Repost: How to Respond When Someone Shares Their Pain

We’ve all been there-we ask a routine question and someone refuses to play the social game.  

We say, “How are you?” and they answer honestly instead of with the obligatory, “I’m fine.  You?”

Suddenly the encounter has taken an unexpected turn.

“Oh, no!  I don’t know what to say,” you think.

Read the rest here:  How To Respond When Someone Shares Their Pain

No Words

Some days there are just no words for this journey.

Sometimes I can only feel what I feel

and do what I do

and cry when I cry.

Today is like that.

I cannot wrap my mind around the FACT that my son is dead.

Am I somehow defective because I can’t?

Can any parent do that?

I know it’s true-I’m not in denial.

But knowing something is true and embracing it as true are two different things.  I am forced to walk in the world but not always forced to confront Dominic’s absence.

He could just be on a trip, or away at school, or out of cell phone range. It’s funny the tricks your mind will play to placate your heart.

But this morning when the light pushed back against the darkness my mind refused to continue the charade.

In a moment of clarity, the sword of truth penetrated my soul.

And here I am, naked and bleeding clinging to the fact that I am mother to a dead son.

Nowhere to hide.  No way to escape.

No words.

sound of my heart from the inside

 

Repost: What Does Healing Look Like?

As I continue to walk this Valley, my heart asks the question, “What does healing look like?”

Fewer tears?  Check.

More laughter? Check.

Better able to function? Check.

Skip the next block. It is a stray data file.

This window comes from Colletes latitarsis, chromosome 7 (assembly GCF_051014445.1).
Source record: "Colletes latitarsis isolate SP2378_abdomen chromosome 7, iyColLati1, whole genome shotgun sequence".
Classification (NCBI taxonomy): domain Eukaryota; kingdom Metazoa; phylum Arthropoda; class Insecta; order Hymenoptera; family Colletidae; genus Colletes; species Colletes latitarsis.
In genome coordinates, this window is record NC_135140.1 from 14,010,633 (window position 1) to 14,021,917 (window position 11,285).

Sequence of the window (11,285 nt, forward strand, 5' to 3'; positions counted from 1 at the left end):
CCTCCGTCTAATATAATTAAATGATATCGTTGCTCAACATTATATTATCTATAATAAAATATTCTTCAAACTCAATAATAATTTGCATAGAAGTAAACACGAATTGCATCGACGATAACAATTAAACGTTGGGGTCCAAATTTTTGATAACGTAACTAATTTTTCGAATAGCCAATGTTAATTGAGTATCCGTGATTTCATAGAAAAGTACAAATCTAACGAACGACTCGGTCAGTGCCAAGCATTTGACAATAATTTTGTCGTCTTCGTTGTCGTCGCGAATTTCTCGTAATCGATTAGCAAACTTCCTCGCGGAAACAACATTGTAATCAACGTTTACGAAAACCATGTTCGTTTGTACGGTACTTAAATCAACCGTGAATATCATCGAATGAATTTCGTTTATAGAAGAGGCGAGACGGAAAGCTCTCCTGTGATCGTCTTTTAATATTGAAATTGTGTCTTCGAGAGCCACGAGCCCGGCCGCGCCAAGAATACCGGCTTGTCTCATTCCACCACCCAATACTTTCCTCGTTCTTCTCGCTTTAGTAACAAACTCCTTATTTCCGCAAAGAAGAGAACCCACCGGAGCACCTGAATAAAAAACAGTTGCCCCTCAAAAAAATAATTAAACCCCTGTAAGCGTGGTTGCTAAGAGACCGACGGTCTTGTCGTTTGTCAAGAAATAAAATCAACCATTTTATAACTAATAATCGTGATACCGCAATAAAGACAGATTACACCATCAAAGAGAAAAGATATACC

Read the rest here:  What Does Healing Look Like?

Something To Sing About

If you live in the city or a heavily-developed neighborhood you may only see a few birds. But out here in the country, with plenty of cover and a variety of bugs, trees and weeds, there are dozens of species living within earshot of my house.

sing aloud every day

And I love, love, love hearing their songs.

Sometimes it’s the keening wail of a hawk flying high and searching for something to eat. Sometimes it’s an owl calling to its mate or warning off another suitor.  Often it’s the chitter-chatter of wrens or robins or cardinals as they go about their daily business and fuss over patches of ground finding food.

The blue-jays chase the squirrels.

Mockingbirds dive-bomb crows.

Each one doing what it was created to do, not worrying about a thing.

A veritable chorus fills the air.

And at night I get a lovely bonus-a whippoorwill’s voice drifts toward my window through the dark reminding me that not everyone is ready to fall asleep.

All these songs make my heart sing too.

They lift my spirit and fill me with hope.

They remind me that I have also been given a song though I often forget it.

Yet in the light of day, the Eternal shows me His love.
    When night settles in and all is dark, He keeps me company—
    His soothing song, a prayerful melody to the True God of my life.